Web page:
I'm working on a practice final exam, and I'm stuck on a problem:

Let

be a linear operator defined by

. (

is the set of all polynomials of order

).

(Note that

is corresponding to a matrix)

(1) Find the matrix

.

For this, I'm not sure if I need to use a basis as a reference or not. Is the matrix representation of

supposed to operate on coordinates of

? Could I not just assume the standard basis for this,

, and use that to find

?

I imagine I'd be solving the problem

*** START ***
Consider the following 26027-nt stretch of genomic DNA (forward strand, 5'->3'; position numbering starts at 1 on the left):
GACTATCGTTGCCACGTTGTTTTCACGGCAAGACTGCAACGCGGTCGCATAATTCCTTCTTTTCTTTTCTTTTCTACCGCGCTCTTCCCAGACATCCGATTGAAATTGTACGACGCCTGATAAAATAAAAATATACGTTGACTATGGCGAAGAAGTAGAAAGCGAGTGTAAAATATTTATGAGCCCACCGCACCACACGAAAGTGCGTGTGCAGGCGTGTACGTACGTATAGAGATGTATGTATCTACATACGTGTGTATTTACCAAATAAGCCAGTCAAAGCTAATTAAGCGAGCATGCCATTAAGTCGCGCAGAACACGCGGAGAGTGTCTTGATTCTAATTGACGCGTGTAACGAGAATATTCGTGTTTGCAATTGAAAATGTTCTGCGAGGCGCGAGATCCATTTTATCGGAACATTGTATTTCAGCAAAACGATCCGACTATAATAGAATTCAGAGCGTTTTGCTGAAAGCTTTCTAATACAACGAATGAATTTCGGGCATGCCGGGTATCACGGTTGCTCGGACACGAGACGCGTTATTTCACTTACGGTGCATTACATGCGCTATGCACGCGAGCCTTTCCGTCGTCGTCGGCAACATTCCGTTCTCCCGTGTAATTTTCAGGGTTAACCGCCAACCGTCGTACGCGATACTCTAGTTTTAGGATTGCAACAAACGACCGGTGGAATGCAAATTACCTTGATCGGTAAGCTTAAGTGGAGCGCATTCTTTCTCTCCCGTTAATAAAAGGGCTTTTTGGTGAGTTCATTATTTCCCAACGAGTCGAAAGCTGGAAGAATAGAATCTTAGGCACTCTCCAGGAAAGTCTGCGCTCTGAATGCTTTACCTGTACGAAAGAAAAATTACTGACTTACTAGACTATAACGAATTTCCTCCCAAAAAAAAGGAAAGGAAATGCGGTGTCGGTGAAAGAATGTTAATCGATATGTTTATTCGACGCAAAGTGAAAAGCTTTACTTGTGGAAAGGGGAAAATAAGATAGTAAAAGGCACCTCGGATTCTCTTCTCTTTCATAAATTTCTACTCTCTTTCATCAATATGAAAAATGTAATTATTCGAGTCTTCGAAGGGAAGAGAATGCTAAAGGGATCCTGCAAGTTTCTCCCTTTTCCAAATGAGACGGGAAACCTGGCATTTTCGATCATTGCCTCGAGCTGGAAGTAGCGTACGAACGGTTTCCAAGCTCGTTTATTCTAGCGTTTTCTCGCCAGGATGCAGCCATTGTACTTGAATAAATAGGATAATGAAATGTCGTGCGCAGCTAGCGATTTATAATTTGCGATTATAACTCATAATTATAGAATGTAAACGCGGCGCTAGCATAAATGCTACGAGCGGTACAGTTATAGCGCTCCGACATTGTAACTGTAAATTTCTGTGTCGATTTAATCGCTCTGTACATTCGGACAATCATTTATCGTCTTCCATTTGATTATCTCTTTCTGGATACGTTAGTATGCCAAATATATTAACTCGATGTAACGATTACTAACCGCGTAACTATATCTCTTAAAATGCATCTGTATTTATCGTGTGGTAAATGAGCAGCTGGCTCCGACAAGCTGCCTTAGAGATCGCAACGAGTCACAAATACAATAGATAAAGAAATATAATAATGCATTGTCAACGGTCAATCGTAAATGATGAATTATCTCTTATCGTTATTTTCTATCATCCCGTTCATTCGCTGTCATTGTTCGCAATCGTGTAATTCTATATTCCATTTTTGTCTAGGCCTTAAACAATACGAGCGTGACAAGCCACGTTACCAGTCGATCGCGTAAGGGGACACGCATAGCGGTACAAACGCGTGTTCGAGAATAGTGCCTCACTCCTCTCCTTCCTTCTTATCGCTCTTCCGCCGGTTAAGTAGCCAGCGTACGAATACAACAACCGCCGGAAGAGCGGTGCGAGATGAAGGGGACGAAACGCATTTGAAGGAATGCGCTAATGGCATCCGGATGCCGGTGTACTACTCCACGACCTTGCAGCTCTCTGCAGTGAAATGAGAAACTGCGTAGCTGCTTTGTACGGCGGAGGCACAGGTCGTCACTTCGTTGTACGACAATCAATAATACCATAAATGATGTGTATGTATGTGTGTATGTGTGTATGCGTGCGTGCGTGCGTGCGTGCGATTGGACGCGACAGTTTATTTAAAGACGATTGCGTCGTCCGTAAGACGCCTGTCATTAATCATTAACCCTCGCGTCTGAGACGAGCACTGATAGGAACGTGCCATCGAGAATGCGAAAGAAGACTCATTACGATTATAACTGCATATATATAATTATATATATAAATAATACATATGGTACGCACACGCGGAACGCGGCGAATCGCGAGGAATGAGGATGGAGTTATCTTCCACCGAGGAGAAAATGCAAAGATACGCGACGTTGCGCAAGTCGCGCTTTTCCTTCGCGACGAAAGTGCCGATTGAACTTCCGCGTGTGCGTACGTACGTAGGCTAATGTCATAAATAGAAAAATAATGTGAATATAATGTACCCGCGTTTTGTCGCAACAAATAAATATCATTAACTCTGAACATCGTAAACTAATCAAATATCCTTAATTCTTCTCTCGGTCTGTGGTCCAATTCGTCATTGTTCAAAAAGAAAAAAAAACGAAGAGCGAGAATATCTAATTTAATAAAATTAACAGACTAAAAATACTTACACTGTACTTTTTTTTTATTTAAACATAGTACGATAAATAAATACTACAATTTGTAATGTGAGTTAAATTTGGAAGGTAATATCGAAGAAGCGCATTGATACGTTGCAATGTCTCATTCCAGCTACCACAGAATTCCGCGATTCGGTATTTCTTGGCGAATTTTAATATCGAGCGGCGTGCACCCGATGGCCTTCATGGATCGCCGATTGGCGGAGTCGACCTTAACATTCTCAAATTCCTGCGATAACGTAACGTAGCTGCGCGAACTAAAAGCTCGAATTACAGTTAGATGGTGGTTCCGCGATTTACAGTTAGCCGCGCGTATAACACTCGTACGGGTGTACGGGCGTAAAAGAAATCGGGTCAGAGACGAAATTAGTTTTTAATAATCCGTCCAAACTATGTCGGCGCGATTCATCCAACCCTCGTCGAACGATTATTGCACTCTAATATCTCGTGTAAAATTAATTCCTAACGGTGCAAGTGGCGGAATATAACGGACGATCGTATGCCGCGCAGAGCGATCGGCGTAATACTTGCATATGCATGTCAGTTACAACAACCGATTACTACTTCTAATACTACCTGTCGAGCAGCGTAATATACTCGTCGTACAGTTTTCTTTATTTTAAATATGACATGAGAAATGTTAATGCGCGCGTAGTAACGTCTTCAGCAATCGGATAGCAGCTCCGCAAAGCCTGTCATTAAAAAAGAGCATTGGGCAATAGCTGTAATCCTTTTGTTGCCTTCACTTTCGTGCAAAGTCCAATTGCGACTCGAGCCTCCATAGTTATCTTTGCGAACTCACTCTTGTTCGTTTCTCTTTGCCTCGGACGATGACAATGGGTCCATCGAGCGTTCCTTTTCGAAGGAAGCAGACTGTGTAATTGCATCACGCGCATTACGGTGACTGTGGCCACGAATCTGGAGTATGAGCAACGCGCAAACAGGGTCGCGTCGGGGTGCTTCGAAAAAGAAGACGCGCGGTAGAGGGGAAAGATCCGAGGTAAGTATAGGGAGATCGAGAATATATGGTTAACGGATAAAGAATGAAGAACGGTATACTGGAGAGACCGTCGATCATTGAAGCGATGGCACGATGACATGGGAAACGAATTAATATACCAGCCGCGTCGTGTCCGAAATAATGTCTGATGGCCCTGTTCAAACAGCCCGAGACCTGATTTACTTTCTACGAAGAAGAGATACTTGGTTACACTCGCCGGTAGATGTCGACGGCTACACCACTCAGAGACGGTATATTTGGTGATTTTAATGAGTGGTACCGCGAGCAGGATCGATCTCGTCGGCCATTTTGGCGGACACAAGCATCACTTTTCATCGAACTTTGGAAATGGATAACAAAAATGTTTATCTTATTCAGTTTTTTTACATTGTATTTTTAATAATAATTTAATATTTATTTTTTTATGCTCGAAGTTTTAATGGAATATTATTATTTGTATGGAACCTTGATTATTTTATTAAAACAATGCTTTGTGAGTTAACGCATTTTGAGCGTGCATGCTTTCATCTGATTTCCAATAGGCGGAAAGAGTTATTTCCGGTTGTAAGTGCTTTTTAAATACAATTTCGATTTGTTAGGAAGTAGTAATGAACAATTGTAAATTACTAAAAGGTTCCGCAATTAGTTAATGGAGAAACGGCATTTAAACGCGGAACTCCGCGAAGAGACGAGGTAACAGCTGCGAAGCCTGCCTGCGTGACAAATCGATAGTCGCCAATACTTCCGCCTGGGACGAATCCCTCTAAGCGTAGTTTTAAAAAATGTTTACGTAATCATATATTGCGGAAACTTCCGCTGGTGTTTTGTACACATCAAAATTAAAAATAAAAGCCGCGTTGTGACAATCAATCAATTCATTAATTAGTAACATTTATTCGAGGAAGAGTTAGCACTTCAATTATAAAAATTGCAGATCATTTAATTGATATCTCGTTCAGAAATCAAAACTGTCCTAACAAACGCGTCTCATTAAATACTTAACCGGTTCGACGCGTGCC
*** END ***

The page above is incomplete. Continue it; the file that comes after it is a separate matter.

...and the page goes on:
since the general polynomial of order two has the coordinates

in

and, after being operated on by

, has coordinates

.

Can you tell me if I'm on the right track?

(2) Is

diagonalizable?

If I continue with the method from (1), then

is NOT diagonalizable, but, of course, I'm not certain that my answer in (1) is correct or not.

(3) Find a basis,

of

such that

is a diagonal matrix.

In this context, is

just my

from part (1) just with a different basis? I figured that it would be, but, if that were the case, couldn't I just work backwards from (3) to (1) and everything is obvious?